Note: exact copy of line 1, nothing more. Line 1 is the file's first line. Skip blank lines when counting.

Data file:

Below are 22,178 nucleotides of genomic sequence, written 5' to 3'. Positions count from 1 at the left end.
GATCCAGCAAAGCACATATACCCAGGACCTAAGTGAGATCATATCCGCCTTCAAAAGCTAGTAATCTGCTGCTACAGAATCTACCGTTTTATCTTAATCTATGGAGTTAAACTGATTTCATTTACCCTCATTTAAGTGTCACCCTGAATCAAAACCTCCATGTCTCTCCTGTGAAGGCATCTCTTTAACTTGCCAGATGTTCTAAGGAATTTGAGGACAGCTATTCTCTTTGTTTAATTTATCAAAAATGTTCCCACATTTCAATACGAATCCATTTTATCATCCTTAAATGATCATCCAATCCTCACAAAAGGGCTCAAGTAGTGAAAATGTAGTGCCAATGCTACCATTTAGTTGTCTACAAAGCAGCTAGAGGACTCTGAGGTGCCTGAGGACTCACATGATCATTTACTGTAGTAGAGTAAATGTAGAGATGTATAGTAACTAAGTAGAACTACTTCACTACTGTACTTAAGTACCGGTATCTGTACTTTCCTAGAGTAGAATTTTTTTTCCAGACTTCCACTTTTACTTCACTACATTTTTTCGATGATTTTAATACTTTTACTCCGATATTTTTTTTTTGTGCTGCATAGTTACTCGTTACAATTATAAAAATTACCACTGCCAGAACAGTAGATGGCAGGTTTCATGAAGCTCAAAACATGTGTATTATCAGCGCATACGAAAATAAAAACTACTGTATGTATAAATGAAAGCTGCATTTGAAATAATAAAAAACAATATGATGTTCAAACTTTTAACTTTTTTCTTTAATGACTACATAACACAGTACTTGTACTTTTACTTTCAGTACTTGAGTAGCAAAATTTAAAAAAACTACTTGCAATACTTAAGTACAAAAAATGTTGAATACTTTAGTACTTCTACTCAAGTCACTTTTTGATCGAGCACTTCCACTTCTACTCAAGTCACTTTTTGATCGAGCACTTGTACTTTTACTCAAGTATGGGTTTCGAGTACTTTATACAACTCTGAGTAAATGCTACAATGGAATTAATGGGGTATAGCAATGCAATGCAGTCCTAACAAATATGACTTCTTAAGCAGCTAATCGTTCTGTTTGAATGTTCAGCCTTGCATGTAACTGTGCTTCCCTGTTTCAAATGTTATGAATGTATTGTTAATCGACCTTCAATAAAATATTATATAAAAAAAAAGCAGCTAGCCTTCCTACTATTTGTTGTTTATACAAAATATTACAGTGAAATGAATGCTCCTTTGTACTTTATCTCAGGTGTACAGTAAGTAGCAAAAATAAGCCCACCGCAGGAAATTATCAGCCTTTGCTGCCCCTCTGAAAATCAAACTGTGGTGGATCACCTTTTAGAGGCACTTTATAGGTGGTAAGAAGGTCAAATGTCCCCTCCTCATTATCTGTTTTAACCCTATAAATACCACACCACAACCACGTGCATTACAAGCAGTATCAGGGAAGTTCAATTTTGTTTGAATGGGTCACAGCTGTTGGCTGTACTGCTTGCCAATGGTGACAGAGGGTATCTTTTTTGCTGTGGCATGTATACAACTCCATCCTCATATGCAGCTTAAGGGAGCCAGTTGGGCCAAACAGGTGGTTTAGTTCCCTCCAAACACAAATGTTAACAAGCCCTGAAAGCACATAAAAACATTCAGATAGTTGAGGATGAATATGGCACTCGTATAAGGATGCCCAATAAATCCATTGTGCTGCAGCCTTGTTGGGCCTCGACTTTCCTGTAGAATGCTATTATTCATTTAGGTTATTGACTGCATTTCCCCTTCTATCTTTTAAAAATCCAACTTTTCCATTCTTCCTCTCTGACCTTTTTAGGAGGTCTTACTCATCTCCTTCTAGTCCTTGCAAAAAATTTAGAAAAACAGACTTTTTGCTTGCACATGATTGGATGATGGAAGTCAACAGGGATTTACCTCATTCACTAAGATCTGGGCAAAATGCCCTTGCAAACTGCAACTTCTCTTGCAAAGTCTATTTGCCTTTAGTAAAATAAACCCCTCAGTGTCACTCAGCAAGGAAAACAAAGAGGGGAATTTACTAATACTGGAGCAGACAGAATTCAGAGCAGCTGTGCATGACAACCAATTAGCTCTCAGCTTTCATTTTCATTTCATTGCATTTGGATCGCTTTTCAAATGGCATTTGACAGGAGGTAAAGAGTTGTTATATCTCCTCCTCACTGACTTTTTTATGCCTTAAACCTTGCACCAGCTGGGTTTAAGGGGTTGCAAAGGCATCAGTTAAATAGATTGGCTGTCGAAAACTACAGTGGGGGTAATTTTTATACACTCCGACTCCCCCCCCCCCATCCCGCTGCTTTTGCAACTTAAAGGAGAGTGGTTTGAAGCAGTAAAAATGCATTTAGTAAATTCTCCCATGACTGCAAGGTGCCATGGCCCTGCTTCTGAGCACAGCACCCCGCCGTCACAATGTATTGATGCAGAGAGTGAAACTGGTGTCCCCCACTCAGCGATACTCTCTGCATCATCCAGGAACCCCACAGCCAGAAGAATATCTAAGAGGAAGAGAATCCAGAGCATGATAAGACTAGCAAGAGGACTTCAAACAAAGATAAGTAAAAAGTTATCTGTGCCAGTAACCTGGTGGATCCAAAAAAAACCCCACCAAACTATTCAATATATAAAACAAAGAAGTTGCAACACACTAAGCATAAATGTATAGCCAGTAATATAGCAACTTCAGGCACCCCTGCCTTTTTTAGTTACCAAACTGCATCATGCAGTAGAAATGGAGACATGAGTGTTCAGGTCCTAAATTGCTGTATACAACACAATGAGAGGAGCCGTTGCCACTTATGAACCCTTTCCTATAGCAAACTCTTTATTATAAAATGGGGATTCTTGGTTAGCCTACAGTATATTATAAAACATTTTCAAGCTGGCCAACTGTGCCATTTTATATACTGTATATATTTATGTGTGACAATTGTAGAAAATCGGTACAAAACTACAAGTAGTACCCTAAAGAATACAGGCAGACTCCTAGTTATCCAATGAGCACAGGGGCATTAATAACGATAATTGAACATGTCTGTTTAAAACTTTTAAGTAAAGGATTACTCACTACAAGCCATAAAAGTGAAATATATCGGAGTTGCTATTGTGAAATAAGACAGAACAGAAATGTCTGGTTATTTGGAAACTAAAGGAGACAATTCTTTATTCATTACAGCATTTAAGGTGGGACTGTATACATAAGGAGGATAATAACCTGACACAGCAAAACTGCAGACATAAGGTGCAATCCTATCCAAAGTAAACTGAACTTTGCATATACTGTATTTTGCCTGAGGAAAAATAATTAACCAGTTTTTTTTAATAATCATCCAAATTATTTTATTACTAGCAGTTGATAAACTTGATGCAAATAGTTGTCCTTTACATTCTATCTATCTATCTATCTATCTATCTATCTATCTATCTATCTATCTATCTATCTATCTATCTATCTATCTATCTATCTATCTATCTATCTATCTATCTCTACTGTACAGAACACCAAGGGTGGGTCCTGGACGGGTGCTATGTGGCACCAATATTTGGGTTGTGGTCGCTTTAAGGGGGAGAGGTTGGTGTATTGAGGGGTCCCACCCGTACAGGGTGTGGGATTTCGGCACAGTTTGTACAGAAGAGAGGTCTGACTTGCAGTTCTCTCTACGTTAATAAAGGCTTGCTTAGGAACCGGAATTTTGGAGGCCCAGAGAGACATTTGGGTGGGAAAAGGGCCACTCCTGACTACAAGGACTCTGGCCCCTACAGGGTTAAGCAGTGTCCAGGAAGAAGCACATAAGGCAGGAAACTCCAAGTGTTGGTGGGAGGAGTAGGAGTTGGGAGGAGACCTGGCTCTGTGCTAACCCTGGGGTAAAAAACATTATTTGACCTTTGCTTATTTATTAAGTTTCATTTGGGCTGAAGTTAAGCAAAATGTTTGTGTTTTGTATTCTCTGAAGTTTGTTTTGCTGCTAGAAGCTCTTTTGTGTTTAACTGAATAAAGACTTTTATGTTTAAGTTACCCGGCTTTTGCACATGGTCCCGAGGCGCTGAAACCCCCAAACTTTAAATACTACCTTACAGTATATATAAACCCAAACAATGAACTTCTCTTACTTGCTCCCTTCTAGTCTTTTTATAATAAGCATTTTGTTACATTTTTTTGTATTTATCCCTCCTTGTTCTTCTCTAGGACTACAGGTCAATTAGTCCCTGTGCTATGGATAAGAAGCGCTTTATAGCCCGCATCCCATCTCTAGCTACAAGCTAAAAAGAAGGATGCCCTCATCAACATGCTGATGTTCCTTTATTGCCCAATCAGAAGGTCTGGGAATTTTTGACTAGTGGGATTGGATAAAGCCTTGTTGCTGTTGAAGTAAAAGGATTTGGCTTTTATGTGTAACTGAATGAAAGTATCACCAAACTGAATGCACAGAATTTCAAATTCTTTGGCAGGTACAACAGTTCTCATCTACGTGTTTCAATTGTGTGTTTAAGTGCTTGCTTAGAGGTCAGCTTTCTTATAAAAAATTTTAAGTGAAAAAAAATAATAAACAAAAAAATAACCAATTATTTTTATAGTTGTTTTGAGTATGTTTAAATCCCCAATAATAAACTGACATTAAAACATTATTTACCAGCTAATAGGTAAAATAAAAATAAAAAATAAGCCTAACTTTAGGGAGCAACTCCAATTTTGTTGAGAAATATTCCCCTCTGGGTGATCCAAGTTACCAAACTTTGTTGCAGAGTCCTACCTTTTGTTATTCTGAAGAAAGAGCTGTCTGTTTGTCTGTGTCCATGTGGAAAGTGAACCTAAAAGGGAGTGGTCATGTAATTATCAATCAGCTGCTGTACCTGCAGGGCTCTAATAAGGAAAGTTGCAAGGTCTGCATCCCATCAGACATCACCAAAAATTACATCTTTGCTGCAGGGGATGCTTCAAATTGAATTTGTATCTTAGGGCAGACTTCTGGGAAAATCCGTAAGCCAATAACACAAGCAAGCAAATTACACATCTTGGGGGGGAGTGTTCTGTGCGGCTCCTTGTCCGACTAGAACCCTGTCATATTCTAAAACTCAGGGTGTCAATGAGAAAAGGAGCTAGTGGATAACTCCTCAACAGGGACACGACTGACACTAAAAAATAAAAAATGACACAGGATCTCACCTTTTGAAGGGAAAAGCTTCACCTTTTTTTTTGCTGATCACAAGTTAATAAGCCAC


Below are 22,178 nucleotides of genomic sequence, written 5' to 3'. Positions count from 1 at the left end.